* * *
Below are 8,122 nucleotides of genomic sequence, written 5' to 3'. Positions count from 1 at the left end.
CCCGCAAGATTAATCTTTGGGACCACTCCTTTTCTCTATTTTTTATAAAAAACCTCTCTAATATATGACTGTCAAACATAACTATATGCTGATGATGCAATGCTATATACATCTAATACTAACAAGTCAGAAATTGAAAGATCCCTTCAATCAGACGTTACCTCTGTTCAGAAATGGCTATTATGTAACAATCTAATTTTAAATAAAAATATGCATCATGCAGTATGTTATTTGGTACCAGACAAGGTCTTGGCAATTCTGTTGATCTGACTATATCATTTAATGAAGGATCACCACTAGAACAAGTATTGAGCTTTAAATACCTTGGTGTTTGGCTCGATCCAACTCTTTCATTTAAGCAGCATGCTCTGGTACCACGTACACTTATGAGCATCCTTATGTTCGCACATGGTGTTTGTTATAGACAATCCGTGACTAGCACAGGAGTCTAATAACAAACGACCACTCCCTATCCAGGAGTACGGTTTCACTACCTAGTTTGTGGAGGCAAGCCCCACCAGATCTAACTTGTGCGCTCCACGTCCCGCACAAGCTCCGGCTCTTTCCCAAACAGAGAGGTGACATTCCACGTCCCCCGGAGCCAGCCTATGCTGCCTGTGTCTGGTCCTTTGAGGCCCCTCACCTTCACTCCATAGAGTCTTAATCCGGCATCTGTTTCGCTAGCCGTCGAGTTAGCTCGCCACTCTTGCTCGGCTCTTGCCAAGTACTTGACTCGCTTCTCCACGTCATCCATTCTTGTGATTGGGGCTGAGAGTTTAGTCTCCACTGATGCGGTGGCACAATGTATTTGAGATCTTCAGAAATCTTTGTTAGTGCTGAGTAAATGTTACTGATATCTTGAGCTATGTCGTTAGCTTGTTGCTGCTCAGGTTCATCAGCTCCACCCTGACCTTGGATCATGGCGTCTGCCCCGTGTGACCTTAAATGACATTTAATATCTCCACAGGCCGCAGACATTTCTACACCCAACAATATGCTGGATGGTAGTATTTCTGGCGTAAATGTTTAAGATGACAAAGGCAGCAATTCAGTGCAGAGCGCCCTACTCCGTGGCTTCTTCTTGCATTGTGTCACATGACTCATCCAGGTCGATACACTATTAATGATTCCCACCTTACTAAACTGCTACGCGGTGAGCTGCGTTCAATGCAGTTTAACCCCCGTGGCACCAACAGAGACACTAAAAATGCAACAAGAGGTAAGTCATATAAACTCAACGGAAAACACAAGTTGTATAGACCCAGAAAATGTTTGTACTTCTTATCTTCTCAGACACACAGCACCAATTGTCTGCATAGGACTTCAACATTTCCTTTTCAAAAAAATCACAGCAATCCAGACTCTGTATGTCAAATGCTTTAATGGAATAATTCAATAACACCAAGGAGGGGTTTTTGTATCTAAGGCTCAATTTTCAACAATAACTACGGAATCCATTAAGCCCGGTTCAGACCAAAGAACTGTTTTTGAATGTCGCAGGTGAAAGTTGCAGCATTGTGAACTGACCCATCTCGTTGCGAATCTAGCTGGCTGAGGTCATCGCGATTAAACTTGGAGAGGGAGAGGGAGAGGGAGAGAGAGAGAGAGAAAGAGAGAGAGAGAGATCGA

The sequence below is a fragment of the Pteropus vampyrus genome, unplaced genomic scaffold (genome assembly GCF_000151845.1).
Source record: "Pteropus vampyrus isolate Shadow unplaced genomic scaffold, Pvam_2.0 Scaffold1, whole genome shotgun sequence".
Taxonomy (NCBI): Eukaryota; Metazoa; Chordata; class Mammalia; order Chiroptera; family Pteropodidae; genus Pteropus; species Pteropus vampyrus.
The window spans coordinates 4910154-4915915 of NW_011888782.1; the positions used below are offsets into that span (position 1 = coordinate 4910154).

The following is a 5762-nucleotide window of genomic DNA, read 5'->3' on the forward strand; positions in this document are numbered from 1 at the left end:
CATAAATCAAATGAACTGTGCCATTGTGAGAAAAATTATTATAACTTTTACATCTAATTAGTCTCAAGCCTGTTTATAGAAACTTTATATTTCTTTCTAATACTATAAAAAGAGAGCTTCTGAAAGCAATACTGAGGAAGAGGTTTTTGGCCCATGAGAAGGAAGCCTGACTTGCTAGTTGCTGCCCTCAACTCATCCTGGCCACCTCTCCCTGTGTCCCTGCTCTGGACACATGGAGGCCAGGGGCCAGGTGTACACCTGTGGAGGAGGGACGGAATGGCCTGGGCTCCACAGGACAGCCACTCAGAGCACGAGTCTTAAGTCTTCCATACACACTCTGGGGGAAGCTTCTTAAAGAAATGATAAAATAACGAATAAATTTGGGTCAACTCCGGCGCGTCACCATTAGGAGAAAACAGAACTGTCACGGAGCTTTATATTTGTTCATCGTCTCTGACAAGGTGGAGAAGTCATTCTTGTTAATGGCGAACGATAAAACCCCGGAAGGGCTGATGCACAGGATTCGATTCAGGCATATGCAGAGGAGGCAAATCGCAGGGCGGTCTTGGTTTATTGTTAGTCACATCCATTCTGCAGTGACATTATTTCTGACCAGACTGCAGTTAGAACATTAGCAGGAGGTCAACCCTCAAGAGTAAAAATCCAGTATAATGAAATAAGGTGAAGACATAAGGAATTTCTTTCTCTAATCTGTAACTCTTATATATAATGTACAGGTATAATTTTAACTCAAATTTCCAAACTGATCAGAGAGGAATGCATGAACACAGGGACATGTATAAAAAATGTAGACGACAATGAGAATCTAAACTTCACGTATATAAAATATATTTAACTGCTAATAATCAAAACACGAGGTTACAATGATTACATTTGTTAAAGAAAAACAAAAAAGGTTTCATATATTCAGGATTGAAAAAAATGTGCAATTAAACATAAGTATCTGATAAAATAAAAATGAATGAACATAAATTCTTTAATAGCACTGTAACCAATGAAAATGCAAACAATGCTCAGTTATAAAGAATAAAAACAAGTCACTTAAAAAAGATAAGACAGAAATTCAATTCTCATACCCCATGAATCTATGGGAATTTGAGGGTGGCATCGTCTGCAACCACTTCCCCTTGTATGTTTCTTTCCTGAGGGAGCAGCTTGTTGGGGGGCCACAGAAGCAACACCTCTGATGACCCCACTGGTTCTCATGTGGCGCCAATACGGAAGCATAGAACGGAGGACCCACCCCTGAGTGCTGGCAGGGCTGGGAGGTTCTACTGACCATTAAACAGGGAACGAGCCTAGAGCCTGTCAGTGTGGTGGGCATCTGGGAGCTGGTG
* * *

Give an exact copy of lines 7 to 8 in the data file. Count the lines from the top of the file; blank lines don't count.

The following is a 5762-nucleotide window of genomic DNA, read 5'->3' on the forward strand; positions in this document are numbered from 1 at the left end:
CATAAATCAAATGAACTGTGCCATTGTGAGAAAAATTATTATAACTTTTACATCTAATTAGTCTCAAGCCTGTTTATAGAAACTTTATATTTCTTTCTAATACTATAAAAAGAGAGCTTCTGAAAGCAATACTGAGGAAGAGGTTTTTGGCCCATGAGAAGGAAGCCTGACTTGCTAGTTGCTGCCCTCAACTCATCCTGGCCACCTCTCCCTGTGTCCCTGCTCTGGACACATGGAGGCCAGGGGCCAGGTGTACACCTGTGGAGGAGGGACGGAATGGCCTGGGCTCCACAGGACAGCCACTCAGAGCACGAGTCTTAAGTCTTCCATACACACTCTGGGGGAAGCTTCTTAAAGAAATGATAAAATAACGAATAAATTTGGGTCAACTCCGGCGCGTCACCATTAGGAGAAAACAGAACTGTCACGGAGCTTTATATTTGTTCATCGTCTCTGACAAGGTGGAGAAGTCATTCTTGTTAATGGCGAACGATAAAACCCCGGAAGGGCTGATGCACAGGATTCGATTCAGGCATATGCAGAGGAGGCAAATCGCAGGGCGGTCTTGGTTTATTGTTAGTCACATCCATTCTGCAGTGACATTATTTCTGACCAGACTGCAGTTAGAACATTAGCAGGAGGTCAACCCTCAAGAGTAAAAATCCAGTATAATGAAATAAGGTGAAGACATAAGGAATTTCTTTCTCTAATCTGTAACTCTTATATATAATGTACAGGTATAATTTTAACTCAAATTTCCAAACTGATCAGAGAGGAATGCATGAACACAGGGACATGTATAAAAAATGTAGACGACAATGAGAATCTAAACTTCACGTATATAAAATATATTTAACTGCTAATAATCAAAACACGAGGTTACAATGATTACATTTGTTAAAGAAAAACAAAAAAGGTTTCATATATTCAGGATTGAAAAAAATGTGCAATTAAACATAAGTATCTGATAAAATAAAAATGAATGAACATAAATTCTTTAATAGCACTGTAACCAATGAAAATGCAAACAATGCTCAGTTATAAAGAATAAAAACAAGTCACTTAAAAAAGATAAGACAGAAATTCAATTCTCATACCCCATGAATCTATGGGAATTTGAGGGTGGCATCGTCTGCAACCACTTCCCCTTGTATGTTTCTTTCCTGAGGGAGCAGCTTGTTGGGGGGCCACAGAAGCAACACCTCTGATGACCCCACTGGTTCTCATGTGGCGCCAATACGGAAGCATAGAACGGAGGACCCACCCCTGAGTGCTGGCAGGGCTGGGAGGTTCTACTGACCATTAAACAGGGAACGAGCCTAGAGCCTGTCAGTGTGGTGGGCATCTGGGAGCTGGTG